Call for Letters of Inquiry
Give me your tired, your poor,
Your huddled masses yearning to breathe free,
The wretched refuse of your teeming shore.
Send these, the homeless, tempest-tost to me,
I lift my lamp beside the golden door!
In 1883, the poet Emma Lazarus penned this sonnet to raise funds to erect the Statue of Liberty, which became an icon for a nation offering safe harbor for freedom-seeking immigrants. Consistent with this verse, New York is a city open to people of all backgrounds no matter their race or ethnicity, creed or gender, the number of pennies in their pockets, or whom they love.
Since 1924, The New York Community Trust (The Trust) has funded the nonprofits that make our city a vital and secure place for all New Yorkers. Our grants, along with those of our colleague foundations, have supported efforts to win marriage equality for gay and lesbian New Yorkers, protect the reproductive rights of women, fight hate crimes, provide legal help for the City’s immigrants, combat Islamophobia, and reform the juvenile justice system. Nationally, our grants have helped promote environmental justice while addressing climate change, ensuring environmental health, and protecting habitat. In the coming days, months, and years, The Trust will continue to make grants to nonprofits working in New York City consistent with the priorities detailed in our grant guidelines.
But in the wake of a bitter and divisive election, many New Yorkers find themselves living in greater fear of hate crimes, deportation, discrimination, arrest, and poverty. The New York Community Trust has joined with the New York Foundation to preserve critical constitutional and social protections for the residents of our City in this moment of change. Together, we have created the Liberty Fund to protect and improve the City’s support for all those who seek acceptance of their values, a sense of possibility and hope, and economic opportunity. Because change is sometimes sudden and unpredictable, the fund will emphasize rapid response efforts that are time sensitive. The Trust’s ongoing grants program is broad enough to continue to support non-time-sensitive issues.
Request for Letters of Inquiry (LOIs)
The Fund is starting a first round of review and grantmaking and requests descriptions of time-sensitive projects designed to preserve hard-fought protections for New Yorkers in the weeks and months ahead, that fall into the following categories:
- Preventing and addressing discrimination, including hate crimes, by race, gender, religion, sexual orientation and gender identity;
- Protecting immigrant rights;
- Boosting health insurance enrollment to establish continued coverage;
- Providing mental health and emotional support to affected individuals and communities; and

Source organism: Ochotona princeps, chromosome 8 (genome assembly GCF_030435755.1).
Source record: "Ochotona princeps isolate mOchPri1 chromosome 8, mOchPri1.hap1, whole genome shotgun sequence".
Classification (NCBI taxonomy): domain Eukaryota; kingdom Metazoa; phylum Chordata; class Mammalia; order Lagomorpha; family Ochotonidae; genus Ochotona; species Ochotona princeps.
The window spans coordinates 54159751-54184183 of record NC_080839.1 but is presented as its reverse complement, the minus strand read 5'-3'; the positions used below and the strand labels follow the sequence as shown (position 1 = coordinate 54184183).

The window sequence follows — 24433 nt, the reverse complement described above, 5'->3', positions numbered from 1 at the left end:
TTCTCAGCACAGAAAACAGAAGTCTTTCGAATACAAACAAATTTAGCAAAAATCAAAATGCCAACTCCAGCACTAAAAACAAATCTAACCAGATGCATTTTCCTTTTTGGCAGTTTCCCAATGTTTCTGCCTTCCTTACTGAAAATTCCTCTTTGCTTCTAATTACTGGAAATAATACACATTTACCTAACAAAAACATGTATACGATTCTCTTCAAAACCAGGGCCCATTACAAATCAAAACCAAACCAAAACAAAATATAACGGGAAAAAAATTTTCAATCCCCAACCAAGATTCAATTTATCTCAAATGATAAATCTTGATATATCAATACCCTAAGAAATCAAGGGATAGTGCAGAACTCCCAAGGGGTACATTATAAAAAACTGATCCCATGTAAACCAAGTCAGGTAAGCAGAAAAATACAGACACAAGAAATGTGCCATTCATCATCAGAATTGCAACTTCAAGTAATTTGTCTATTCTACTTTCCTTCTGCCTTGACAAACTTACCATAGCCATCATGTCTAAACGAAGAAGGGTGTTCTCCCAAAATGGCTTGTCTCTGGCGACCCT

- Meeting other unexpected and time-sensitive needs.
Grants will be made in February 2017 for activities through the end of 2017. Grants are expected to range from $10,000 to $100,000. (The latter amount is for multi-agency coalitions.) The Project activities may include legal services (including impact litigation), policy monitoring, advocacy and organizing, lobbying, investigative journalism, and compelling storytelling (including the arts) to illustrate the promise and impact of communities that are just and open to all. Priority will be given to projects that involve or build coalitions and address issues that call for immediate action. We encourage small community organizations that are engaged in any of these activities to apply. Letters of inquiry may not exceed three pages, single spaced, plus a project budget (fourth page) and should include a concise description of:
- the organization(s) involved, including the lead organization’s EIN number;
- the problem to be addressed and why it requires an urgent response, including which of the five categories above is relevant;
- goal(s) of the project;
- activities that would be undertaken during the first nine months of 2017 to achieve those goals; and
- a brief project budget and amount requested (fourth page.)
Letters of inquiry can be submitted by uploading them here
beginning on December 20, 2016 through January 13, 2017. Requests will be reviewed on a rolling basis and applicants will be notified by email whether the proposed project is of interest to the fund. If so, there will be limited additional information that will be required.
The LOI Portal will open again in early March for a second round of time-sensitive grants, as the federal government begins acting on plans to repeal and/or replace the Affordable Care Act, amend other major safety net programs, e.g., Medicaid and SNAP (food stamps), or environmental laws and regulations.